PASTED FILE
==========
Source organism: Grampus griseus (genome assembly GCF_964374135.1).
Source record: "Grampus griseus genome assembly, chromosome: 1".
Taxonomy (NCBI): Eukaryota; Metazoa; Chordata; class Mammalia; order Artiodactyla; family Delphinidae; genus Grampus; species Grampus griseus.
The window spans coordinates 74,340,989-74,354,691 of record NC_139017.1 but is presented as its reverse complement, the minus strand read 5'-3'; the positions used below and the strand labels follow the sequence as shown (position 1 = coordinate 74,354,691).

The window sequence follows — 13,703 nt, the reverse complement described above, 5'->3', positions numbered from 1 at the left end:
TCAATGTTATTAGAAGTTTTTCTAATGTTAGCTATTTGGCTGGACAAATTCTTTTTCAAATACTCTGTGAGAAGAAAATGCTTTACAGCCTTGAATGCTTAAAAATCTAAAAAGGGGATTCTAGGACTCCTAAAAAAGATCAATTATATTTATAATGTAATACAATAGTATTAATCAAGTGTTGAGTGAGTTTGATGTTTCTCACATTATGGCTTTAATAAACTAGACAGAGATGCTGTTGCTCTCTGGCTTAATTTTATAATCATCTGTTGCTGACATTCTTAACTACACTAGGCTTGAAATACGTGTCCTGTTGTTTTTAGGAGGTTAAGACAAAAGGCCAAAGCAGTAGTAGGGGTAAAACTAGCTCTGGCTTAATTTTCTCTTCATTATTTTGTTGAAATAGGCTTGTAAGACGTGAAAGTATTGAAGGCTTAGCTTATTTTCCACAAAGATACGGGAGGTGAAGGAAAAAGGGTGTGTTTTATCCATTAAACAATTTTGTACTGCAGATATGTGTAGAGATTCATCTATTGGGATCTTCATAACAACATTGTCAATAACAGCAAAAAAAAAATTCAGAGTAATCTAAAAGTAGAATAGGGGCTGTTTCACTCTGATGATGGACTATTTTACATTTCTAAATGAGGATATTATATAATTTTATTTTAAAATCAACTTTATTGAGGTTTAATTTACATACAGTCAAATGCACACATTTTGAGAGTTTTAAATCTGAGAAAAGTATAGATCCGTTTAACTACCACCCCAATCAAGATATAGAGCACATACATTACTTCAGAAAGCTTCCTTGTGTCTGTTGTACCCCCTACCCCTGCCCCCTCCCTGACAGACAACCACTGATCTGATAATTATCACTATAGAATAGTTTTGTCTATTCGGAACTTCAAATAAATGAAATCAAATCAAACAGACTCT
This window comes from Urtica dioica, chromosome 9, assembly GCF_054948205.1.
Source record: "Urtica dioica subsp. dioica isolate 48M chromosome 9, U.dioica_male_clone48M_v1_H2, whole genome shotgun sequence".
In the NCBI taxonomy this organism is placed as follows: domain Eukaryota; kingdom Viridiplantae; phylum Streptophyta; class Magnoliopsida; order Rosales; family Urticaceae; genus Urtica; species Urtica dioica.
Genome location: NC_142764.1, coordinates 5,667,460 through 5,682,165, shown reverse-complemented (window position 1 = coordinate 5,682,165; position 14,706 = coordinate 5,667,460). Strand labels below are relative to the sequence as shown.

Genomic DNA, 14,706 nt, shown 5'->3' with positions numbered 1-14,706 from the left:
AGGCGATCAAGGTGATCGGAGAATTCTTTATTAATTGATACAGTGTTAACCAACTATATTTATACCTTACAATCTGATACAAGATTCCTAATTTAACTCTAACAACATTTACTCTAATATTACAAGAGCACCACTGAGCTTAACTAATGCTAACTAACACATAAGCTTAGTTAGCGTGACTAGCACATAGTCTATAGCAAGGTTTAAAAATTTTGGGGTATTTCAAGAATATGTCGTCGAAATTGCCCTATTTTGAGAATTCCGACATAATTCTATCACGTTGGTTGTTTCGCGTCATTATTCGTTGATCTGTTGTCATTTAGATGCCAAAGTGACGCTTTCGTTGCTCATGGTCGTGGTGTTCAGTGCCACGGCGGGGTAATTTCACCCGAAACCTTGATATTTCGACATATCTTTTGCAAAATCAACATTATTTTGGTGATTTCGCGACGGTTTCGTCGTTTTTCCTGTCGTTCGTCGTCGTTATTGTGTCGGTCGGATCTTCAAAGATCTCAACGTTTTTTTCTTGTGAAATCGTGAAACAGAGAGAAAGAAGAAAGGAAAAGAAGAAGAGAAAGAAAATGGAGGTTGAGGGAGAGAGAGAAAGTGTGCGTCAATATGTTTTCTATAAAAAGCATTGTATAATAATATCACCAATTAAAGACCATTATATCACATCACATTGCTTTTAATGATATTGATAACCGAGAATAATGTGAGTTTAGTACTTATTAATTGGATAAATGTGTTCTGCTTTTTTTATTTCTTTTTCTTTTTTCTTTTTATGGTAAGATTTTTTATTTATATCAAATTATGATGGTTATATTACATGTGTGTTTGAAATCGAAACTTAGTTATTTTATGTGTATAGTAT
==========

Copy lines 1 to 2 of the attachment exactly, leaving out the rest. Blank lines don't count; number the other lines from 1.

Source organism: Grampus griseus (genome assembly GCF_964374135.1).
Source record: "Grampus griseus genome assembly, chromosome: 1".